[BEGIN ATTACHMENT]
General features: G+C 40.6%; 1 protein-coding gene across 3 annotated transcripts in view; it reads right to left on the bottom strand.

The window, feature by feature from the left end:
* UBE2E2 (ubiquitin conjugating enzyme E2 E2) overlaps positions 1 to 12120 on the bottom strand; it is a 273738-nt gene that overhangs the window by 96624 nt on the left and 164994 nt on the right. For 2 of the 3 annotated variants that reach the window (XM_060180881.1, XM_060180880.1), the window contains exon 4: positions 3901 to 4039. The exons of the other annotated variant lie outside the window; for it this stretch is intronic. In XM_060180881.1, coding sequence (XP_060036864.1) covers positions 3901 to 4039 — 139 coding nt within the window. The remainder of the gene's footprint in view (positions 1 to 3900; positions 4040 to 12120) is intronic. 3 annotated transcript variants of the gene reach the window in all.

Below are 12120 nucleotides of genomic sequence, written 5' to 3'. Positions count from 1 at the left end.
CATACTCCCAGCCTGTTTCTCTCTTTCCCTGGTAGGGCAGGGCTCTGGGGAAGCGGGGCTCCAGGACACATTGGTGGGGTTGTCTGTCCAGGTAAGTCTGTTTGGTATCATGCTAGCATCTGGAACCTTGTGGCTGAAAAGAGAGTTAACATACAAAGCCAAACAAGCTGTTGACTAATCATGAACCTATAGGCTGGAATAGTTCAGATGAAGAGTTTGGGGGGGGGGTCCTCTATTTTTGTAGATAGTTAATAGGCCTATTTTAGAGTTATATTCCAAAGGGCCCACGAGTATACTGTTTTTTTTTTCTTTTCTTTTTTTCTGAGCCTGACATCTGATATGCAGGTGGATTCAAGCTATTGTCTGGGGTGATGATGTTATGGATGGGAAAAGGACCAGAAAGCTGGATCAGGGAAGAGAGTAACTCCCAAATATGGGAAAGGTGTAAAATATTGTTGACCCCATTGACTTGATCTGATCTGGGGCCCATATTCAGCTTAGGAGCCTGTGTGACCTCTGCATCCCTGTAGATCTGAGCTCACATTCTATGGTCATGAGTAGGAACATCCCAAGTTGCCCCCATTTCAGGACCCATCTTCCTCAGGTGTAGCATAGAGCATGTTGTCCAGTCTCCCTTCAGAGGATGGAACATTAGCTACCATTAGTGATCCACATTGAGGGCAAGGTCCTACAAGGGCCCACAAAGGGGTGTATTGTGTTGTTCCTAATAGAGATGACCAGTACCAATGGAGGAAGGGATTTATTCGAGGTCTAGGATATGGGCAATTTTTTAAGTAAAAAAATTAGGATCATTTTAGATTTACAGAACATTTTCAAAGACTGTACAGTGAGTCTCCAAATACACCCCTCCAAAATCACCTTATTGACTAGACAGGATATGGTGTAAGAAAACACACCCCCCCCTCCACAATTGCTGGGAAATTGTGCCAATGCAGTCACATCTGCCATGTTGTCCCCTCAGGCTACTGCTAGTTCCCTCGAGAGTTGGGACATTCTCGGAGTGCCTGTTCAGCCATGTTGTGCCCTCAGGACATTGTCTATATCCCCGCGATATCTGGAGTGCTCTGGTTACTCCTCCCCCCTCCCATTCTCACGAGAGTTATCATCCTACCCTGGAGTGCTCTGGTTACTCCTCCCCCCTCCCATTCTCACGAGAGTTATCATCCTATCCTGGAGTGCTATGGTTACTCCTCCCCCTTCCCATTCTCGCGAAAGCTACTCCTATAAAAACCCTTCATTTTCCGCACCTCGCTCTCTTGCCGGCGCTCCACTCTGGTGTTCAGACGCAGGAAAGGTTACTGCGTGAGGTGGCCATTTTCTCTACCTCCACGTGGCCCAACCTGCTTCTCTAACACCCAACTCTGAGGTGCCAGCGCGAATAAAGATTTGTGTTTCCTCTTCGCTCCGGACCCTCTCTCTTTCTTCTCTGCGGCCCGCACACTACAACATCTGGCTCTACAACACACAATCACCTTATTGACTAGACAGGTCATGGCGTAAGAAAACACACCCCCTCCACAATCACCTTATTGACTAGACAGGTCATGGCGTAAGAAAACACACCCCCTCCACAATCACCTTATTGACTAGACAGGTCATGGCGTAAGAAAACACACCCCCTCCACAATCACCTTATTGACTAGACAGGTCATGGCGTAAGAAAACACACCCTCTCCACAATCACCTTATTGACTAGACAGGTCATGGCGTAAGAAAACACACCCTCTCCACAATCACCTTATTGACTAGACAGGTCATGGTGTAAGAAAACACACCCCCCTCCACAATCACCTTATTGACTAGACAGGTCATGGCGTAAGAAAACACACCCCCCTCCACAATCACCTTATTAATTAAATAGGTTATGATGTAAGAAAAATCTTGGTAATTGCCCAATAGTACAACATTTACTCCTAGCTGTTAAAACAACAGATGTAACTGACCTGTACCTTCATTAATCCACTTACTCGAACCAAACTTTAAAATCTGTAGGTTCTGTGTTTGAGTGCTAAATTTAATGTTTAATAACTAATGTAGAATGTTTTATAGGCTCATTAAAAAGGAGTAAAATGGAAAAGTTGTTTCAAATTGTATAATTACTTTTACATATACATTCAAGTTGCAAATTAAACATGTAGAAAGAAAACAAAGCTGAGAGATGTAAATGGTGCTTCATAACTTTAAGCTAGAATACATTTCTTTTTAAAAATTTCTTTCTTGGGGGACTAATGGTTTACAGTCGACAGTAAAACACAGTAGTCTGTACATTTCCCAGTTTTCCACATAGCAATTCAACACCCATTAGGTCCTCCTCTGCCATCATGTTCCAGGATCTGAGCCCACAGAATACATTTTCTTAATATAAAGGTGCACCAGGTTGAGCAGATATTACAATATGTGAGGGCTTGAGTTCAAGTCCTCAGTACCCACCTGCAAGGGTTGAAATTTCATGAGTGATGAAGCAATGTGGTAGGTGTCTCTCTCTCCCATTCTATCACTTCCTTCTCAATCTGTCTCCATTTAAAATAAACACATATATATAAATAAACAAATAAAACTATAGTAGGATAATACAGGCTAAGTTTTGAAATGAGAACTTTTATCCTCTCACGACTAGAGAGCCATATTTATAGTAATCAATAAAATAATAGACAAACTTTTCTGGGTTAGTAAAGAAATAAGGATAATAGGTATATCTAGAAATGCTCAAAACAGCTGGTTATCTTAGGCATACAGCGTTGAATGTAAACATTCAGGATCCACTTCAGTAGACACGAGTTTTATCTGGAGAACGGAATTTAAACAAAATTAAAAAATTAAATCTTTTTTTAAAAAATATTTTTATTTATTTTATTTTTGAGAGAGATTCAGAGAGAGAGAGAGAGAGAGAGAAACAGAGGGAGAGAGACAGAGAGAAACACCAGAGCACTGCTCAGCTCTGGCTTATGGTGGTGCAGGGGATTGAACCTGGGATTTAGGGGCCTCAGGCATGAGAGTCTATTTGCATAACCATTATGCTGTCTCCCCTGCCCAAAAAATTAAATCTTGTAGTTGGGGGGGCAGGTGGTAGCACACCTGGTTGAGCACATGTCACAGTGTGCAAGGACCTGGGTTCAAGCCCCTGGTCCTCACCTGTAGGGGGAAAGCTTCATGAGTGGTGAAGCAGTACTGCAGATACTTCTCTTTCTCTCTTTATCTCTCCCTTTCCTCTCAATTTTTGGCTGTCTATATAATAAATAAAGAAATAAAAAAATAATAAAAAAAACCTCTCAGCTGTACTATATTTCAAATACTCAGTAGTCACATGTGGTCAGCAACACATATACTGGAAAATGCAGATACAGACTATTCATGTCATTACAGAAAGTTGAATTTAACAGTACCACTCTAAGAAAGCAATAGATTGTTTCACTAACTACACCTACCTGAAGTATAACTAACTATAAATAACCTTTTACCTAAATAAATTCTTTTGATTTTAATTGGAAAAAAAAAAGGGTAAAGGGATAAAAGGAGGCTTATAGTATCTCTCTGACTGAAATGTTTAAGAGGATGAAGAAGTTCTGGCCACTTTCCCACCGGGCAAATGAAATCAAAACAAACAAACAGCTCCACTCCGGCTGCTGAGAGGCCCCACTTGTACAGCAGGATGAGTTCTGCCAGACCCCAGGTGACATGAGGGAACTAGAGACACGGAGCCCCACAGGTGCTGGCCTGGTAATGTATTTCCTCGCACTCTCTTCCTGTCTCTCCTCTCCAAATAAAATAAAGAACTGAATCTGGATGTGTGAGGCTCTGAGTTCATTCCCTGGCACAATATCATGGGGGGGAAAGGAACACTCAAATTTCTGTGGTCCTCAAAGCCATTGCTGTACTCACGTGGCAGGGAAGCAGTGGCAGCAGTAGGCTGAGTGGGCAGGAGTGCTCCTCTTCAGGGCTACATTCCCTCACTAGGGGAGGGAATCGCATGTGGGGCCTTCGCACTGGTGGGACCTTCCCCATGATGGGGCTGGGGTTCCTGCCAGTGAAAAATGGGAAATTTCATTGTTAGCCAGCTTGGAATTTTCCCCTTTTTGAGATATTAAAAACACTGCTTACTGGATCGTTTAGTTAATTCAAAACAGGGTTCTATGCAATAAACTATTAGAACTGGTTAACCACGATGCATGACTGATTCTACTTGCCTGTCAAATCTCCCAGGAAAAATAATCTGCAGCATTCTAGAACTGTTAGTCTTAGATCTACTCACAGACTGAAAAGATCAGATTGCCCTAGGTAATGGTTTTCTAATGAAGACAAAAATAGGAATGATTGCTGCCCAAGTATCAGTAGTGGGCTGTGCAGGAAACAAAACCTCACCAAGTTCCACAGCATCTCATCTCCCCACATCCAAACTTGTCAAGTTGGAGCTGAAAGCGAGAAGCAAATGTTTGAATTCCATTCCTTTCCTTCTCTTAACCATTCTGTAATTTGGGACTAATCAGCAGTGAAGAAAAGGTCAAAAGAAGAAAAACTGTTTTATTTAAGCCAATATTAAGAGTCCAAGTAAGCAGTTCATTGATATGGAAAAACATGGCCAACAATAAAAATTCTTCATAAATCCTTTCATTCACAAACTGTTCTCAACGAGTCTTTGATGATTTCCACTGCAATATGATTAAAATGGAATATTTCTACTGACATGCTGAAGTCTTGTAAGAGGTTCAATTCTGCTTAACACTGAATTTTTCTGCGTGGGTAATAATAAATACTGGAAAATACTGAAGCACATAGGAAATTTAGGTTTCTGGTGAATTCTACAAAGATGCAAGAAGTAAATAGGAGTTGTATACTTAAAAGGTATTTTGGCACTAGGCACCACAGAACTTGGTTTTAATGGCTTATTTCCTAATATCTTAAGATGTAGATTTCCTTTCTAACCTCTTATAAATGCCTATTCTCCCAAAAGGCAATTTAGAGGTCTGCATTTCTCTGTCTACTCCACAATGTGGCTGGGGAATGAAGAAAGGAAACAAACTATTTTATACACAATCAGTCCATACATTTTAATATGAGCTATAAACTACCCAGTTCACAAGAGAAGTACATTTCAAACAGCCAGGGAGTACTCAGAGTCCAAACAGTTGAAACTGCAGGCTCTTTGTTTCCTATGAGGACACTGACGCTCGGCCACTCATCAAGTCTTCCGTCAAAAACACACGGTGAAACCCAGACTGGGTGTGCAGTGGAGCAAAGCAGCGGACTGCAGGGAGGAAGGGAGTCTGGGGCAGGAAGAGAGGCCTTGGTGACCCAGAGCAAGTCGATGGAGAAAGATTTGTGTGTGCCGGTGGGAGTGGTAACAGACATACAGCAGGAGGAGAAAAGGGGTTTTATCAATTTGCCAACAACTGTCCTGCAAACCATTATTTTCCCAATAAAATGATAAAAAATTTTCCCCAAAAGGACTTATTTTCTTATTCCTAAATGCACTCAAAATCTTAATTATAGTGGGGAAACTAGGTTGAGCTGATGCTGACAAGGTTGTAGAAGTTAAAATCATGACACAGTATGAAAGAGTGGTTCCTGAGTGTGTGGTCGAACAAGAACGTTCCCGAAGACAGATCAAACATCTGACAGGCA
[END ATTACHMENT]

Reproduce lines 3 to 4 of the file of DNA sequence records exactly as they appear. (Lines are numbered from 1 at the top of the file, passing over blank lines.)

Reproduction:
* UBE2E2 (ubiquitin conjugating enzyme E2 E2) overlaps positions 1 to 12120 on the bottom strand; it is a 273738-nt gene that overhangs the window by 96624 nt on the left and 164994 nt on the right. For 2 of the 3 annotated variants that reach the window (XM_060180881.1, XM_060180880.1), the window contains exon 4: positions 3901 to 4039. The exons of the other annotated variant lie outside the window; for it this stretch is intronic. In XM_060180881.1, coding sequence (XP_060036864.1) covers positions 3901 to 4039 — 139 coding nt within the window. The remainder of the gene's footprint in view (positions 1 to 3900; positions 4040 to 12120) is intronic. 3 annotated transcript variants of the gene reach the window in all.

Below are 12120 nucleotides of genomic sequence, written 5' to 3'. Positions count from 1 at the left end.